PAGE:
John Sexton covered part of this story earlier this month, but there have been a couple of updates. Shake Shack has been one of those admirable success stories in the American casual dining scene. Their founder, Danny Meyer, started with a food truck in New York City in 2004 and in less than fifteen years grew his business into a franchise covering a large part of the country with more than 130 outlets. He’s also had a reputation of being something of a “people first” kind of owner, referring both to his customers and his employees.
But the times continue to change and Shake Shack has to deal with the same realities as everyone else. One of those is the spiraling trend of state and municipal governments to jack up the minimum wage. With that trend hitting the New York City area like a jackhammer, Danny has made the same move as many other businesses in that market. He’s replacing human beings with automated kiosks which will take your order. (Bloomberg)
Beloved burger chain Shake Shack recently announced plans to use automated kiosks in lieu of employees to take orders at its new Astor Place location. The news rather awkwardly coincided with the announcement that founder Danny Meyer has raised $200 million in private equity to invest in companies with a strong focus on employees and communities.
“Automation at Shake Shack has nothing to do with the fund,” said Meyer during a phone call with Bloomberg News. “As soon as Shake Shack became public [in 2015], it stopped having anything to do with Union Square Hospitality Group.”
It’s a critical time for the burger chain. The stock has dipped recently due to the overcrowded market for upscale burgers, and a new $15 minimum wage for businesses with 11 or more employees will go into effect by the end of December 2018 in New York, drastically altering the economics of the fast-food industry.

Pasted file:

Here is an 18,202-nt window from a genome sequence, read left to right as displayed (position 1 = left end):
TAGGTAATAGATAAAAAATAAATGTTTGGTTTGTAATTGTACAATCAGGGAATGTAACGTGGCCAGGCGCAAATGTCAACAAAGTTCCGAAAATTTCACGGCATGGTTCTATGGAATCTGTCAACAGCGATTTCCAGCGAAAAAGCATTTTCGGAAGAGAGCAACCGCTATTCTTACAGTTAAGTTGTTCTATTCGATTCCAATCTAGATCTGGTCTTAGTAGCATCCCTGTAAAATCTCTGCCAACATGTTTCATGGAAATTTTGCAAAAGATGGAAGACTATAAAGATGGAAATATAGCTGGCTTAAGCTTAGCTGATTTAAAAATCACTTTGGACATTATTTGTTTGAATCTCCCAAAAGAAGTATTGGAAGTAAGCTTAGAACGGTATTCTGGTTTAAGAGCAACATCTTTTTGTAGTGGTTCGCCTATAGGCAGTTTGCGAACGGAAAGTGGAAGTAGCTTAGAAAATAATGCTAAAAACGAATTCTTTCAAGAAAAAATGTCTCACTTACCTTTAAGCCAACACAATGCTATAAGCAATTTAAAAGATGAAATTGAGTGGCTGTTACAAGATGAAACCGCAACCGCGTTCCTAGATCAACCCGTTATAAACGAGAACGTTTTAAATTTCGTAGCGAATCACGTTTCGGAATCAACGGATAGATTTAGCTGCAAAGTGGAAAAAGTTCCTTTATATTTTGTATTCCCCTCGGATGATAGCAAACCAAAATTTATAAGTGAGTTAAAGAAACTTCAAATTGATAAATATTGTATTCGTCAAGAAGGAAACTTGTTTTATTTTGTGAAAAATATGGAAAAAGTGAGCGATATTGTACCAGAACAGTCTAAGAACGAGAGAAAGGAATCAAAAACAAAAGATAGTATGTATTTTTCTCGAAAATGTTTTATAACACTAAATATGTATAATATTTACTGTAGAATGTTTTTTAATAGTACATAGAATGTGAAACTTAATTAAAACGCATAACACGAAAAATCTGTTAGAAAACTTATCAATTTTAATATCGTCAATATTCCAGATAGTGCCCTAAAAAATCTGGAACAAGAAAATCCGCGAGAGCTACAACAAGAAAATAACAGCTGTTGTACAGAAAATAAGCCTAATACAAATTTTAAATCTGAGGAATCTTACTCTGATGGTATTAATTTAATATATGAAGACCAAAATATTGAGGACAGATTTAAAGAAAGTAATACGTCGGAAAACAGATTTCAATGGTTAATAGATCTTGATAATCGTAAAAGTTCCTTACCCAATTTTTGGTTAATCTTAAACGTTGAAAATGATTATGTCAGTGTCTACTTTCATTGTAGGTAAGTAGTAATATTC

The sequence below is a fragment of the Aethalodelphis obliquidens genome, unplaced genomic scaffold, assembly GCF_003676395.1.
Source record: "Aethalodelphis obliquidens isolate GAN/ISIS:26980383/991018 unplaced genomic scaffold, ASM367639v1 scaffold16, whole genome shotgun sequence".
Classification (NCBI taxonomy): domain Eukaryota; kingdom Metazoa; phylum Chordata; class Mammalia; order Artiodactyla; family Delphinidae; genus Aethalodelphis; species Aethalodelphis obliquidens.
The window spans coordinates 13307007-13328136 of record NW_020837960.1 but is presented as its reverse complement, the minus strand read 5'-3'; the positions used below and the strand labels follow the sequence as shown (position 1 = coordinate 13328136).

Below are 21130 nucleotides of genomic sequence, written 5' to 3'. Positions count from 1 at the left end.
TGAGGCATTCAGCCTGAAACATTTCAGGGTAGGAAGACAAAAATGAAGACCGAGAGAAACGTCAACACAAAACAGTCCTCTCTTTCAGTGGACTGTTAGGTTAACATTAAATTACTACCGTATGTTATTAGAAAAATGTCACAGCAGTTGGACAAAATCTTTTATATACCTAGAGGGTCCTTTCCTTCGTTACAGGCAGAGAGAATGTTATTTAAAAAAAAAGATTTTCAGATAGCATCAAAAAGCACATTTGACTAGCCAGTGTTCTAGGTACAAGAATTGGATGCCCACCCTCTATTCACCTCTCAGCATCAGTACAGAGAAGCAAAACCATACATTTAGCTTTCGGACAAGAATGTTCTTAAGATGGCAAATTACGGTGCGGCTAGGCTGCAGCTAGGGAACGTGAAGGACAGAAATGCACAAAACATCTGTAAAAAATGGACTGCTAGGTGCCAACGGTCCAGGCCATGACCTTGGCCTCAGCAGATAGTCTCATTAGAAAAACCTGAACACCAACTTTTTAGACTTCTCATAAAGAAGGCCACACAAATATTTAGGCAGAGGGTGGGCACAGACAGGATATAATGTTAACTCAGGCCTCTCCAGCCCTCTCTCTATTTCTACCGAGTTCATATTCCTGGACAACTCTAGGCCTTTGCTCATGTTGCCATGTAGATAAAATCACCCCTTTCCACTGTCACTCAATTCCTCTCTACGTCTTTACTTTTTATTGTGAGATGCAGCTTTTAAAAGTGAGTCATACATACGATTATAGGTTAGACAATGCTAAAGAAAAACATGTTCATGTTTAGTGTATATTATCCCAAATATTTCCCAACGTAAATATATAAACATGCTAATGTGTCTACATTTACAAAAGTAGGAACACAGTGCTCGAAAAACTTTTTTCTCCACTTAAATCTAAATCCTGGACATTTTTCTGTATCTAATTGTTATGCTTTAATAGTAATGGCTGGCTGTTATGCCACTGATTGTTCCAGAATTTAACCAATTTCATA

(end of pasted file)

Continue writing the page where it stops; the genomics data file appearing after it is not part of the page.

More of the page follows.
Bloomberg seems to take Meyer to task a bit, contrasting his reputation for a focus on employees with this decision, but it’s hard to fault him. New York City is a monstrously expensive place to do business across the board (not to mention an expensive place to buy a burger to begin with) and these rapid fire minimum wage hikes are only making it more difficult. Plus, he’s in a business which faces incredible competition, meaning he needs to save money wherever possible just to stay in the game.
Put all of that together, and automation was simply an obvious choice. Meyer is quoted as saying, “Our labor costs are skyrocketing.” That money has to come from somewhere. If he passes the higher prices on to his customers, they’ll either find someplace cheaper to eat or start dining at home more often. Either way, Shake Shake takes a cut in their revenue which they simply can’t afford.
But if any of his competitors try to exploit this news by calling him out they’ll want to tread carefully. The Fight for Fifteen is affecting all employers in the city equally. (Except those with less than a dozen workers.) They may be laughing now but they’ll probably be joining in the kiosk revolution before long if they want to stay in business.
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